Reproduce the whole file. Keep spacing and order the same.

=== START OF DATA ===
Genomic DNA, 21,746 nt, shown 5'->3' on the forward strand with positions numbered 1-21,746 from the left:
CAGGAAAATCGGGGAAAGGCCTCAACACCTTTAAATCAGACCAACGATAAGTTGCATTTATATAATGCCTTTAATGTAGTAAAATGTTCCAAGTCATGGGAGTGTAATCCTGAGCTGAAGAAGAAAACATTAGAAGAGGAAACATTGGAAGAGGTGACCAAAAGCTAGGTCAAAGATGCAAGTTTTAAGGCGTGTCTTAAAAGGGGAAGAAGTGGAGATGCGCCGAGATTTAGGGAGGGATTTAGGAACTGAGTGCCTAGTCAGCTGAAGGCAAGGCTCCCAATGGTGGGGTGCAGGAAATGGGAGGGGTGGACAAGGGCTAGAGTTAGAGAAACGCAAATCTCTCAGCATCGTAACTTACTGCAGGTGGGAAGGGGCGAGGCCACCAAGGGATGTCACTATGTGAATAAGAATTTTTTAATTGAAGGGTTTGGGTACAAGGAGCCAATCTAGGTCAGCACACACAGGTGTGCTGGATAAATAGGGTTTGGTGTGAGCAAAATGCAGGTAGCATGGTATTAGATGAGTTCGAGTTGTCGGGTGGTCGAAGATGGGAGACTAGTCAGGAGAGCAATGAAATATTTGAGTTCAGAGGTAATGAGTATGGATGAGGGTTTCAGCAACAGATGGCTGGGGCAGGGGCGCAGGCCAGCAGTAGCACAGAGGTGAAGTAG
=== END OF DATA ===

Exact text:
Genomic DNA, 21,746 nt, shown 5'->3' on the forward strand with positions numbered 1-21,746 from the left:
CAGGAAAATCGGGGAAAGGCCTCAACACCTTTAAATCAGACCAACGATAAGTTGCATTTATATAATGCCTTTAATGTAGTAAAATGTTCCAAGTCATGGGAGTGTAATCCTGAGCTGAAGAAGAAAACATTAGAAGAGGAAACATTGGAAGAGGTGACCAAAAGCTAGGTCAAAGATGCAAGTTTTAAGGCGTGTCTTAAAAGGGGAAGAAGTGGAGATGCGCCGAGATTTAGGGAGGGATTTAGGAACTGAGTGCCTAGTCAGCTGAAGGCAAGGCTCCCAATGGTGGGGTGCAGGAAATGGGAGGGGTGGACAAGGGCTAGAGTTAGAGAAACGCAAATCTCTCAGCATCGTAACTTACTGCAGGTGGGAAGGGGCGAGGCCACCAAGGGATGTCACTATGTGAATAAGAATTTTTTAATTGAAGGGTTTGGGTACAAGGAGCCAATCTAGGTCAGCACACACAGGTGTGCTGGATAAATAGGGTTTGGTGTGAGCAAAATGCAGGTAGCATGGTATTAGATGAGTTCGAGTTGTCGGGTGGTCGAAGATGGGAGACTAGTCAGGAGAGCAATGAAATATTTGAGTTCAGAGGTAATGAGTATGGATGAGGGTTTCAGCAACAGATGGCTGGGGCAGGGGCGCAGGCCAGCAGTAGCACAGAGGTGAAGTAG